Hunt & Associates P.C.

Jun 14, 2018

Mutually Nonconsensual Sex and Title IX

As we all know, at the urging of the Department of Education and under the weight of Title IX, colleges and universities have taken on the role of sexual referees with the power to investigate and adjudicate the sexual interactions of students as their inquisitors deem best.  But what happens when both parties to a student sexual encounter deny that they consented to any intimate contact?

Two University of Cincinnati students got drunk and apparently … Read more

Mar 19, 2018

Bank Robbers Look Forward to Weekends Off Too

DID YOU KNOW?

Friday was the most popular day for bank robberies and the most popular time frame was between 9-11 AM according to the FBI’s 2016 Bank Crime Statistics Report.  I guess bank robbers like chilling out on the weekends too, eh?

© 3/19/2018 Heather M. Carr of Hunt & Associates, P.C.  All rights reserved.

 … Read more

Feb 28, 2018

The Whimsical Charm of Incompetent Crime

With school shootings, threats of missiles from Korea, law enforcement agencies claiming to be “above the law”, and no major sport to watch in February, it’s reassuring to know that the inept criminal, idiosyncratic in the object or method of crime or in his chosen means of escape can still offer a reprieve from the banal rhythms of daily life.

Take today’s news about a man whose meatballs were stolen, for instance.  He looked up … Read more

Feb 20, 2018

Is Bullying OK?

I recently read an article that was about policymakers developing laws to safeguard and protect needy students from lunch shaming. Young children who are part of the free lunch program are stigmatized, made fun of and shamed because they cannot afford to buy school lunches.  This got me to thinking: Why is it that (supposedly most) parents teach their children to be kind to others, follow the “Golden Rule” and not be bullies yet kids … Read more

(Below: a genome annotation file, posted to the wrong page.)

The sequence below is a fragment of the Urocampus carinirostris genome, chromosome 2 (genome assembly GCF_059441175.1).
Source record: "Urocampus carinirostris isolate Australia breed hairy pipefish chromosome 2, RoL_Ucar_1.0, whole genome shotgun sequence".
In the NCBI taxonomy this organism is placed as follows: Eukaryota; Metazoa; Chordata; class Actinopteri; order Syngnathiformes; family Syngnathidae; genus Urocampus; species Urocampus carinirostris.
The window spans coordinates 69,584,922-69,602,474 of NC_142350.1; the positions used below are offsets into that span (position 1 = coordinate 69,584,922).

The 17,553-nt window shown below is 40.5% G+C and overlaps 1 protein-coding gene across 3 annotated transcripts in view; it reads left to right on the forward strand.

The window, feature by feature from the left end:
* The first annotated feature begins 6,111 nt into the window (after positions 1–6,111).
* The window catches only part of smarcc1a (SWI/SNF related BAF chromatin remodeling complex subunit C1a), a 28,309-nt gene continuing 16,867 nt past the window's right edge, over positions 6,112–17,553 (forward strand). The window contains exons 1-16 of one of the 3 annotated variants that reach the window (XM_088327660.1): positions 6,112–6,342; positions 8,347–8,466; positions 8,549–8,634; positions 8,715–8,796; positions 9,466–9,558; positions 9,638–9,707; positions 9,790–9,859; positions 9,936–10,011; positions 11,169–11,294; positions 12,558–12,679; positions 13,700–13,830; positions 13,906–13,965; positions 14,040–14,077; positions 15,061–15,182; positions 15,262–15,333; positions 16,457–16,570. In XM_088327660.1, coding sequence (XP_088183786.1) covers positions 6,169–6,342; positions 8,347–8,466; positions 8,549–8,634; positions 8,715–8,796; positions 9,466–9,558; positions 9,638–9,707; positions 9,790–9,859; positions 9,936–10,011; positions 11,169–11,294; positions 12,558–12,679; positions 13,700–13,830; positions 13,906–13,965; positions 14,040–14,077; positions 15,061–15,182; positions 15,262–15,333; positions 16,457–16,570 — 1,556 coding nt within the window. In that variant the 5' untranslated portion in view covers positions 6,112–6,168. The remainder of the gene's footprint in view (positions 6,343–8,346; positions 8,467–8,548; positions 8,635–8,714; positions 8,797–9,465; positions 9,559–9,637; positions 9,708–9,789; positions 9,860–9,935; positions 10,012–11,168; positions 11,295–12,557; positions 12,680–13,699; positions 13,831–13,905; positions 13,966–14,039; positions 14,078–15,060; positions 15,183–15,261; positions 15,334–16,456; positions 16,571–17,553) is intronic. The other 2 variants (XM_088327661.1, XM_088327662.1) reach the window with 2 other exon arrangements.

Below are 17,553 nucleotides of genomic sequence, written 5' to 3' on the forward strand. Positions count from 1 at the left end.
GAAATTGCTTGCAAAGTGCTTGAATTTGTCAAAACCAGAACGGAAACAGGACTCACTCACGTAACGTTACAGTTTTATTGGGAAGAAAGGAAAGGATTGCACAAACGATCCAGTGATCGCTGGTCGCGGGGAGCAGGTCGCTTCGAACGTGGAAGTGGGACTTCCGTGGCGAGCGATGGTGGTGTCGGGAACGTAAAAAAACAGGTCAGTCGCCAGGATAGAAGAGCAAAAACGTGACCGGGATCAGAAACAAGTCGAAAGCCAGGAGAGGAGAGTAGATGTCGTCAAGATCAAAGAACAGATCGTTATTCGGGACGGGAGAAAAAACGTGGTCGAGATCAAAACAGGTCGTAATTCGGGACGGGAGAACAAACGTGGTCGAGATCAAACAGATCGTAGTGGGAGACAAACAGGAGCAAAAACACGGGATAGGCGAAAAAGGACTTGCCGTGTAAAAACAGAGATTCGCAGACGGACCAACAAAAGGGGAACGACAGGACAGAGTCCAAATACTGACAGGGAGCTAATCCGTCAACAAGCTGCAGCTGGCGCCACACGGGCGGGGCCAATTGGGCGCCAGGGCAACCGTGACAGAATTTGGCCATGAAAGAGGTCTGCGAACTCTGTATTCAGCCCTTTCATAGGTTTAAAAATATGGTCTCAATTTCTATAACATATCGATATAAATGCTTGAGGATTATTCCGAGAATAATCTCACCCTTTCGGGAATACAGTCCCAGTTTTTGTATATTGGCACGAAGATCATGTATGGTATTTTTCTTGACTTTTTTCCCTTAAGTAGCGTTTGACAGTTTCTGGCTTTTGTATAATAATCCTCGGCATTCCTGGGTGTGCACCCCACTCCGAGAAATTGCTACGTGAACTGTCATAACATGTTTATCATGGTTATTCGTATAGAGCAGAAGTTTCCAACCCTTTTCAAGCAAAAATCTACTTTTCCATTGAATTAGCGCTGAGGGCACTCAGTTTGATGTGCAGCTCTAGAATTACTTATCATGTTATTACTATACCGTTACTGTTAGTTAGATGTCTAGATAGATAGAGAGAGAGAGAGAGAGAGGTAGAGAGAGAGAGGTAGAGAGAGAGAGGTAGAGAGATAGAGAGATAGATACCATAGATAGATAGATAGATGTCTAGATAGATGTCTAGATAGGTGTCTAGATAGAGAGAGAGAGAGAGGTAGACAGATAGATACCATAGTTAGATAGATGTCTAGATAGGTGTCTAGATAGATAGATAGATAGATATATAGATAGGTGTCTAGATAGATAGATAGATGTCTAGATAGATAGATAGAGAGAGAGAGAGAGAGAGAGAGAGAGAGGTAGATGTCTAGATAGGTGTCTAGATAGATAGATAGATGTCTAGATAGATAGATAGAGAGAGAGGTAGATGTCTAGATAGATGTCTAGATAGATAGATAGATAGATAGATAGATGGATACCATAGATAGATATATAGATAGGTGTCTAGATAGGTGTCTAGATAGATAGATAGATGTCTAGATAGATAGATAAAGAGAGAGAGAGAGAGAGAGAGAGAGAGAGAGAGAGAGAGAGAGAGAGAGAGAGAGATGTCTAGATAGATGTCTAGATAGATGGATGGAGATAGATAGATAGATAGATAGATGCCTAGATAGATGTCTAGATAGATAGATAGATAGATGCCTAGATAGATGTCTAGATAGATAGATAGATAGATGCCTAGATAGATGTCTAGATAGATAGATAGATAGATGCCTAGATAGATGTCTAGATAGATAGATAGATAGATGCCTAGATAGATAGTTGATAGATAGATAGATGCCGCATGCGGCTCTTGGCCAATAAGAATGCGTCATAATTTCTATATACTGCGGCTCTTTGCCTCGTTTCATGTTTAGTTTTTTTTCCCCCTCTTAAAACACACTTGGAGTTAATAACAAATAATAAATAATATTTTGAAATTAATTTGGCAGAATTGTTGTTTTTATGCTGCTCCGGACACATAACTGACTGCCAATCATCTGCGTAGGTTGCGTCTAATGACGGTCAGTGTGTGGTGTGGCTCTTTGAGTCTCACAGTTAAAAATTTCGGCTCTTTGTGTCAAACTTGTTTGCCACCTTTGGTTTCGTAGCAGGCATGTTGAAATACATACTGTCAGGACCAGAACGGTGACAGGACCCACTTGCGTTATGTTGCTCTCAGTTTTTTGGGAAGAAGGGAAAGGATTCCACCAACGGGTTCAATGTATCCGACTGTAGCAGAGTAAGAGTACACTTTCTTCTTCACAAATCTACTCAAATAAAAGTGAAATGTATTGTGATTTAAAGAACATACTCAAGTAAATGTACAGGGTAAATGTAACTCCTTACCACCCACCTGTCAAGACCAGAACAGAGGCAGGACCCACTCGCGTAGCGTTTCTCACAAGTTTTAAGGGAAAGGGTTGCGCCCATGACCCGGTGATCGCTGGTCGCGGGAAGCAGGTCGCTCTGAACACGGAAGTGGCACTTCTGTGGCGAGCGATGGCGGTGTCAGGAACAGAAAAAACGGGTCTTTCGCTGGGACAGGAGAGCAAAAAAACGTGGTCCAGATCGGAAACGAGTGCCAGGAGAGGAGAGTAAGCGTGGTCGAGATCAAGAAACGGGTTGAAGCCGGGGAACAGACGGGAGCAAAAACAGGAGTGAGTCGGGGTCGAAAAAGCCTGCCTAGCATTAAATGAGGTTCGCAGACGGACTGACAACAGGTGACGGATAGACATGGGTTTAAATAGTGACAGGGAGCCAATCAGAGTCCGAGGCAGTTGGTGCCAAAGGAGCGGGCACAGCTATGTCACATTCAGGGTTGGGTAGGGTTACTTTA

Feb 2, 2018

Is It Really Escape If You Always Planned on Coming Back?

Prison breakInmates in a federal prison were recently charged with escape when they were caught running back to their prison.

You’d think that someone who’d gone to the effort to escape from prison wouldn’t return as a matter of course.  Yet that’s exactly what inmates in a federal prison in Jefferson County, Texas  were regularly doing as reported here.

Inmates would dash out of the prison to pick up contraband from a passing car and … Read more

Nov 15, 2017

Should Law Schools Teach Ethics if They Break the Law?

EthicsLaw school deans often assume an aura of intellectual superiority and moral authority ever ready to opine about how some other person or institution should act.  In fact, law schools and their captains seem in an odd sense to be above the law.

The brief abstract confirms that last thought.  Specifically, two Emory University Professors note the criminal culpability of many laws schools, their deans and other administrators for wire fraud and other offenses for … Read more

May 16, 2017

Now That We’ve Taken Your Money, Prove Why We Shouldn’t Keep It; Or, The Advantages of a Presumption of Guilt

Prison cellsSome states apparently insist that even if your criminal conviction is overturned on appeal and the charges against you are dismissed, the state should still keep any fines you’ve paid unless and until you can prove that you were actually innocent of the crime you were charged with in the first place.  In other words, they actually have a presumption of guilt that you have to overcome before the state will return the fines you … Read more

Feb 7, 2017

It’s How That Old Joke Goes

EthicsA tax professor, an IRS ethics advisor, and a meth dealer all walk into a bar. Except it’s just one guy.

An adjunct professor at Georgetown Law who also worked in the Office of Professional Responsibility for the Internal Revenue Service was recently charged with selling large quantities of methamphetamines.

If one is considering a similar career path, better to work for Pfizer where the governmental red tape is significantly lessened.

Charges are not … Read more

Jan 24, 2017

Photo Radar – A Case Even a Law Professor Can Win

Traffic cameraIn a recent amusing post Adam MacLeod tells the story of his encounter with the burgeoning photo radar system in his local court which caused him “to go over the top”.

After winning his trial he still had to fight to get back the money the court had made him pay in order to get his trial.  As Orin Kerr points out here, many of his more pretentious constitutional  arguments are not legally sound, … Read more

Jan 23, 2017

The Crime of the Wild – Know Your Endangered Species

vintage-1830208_1920Although our schools do not equip us to distinguish between the almost 1500 different bugs, lizards, birds, rodents, fish, etc. that the government labels “endangered”, it is now being argued that to take or kill even one of these creatures should be criminal regardless of how innocent or inadvertent the act.  Even an endangered splat on your car’s windshield might render you a criminal and send you to jail.

The Overlawyered story itself has a … Read more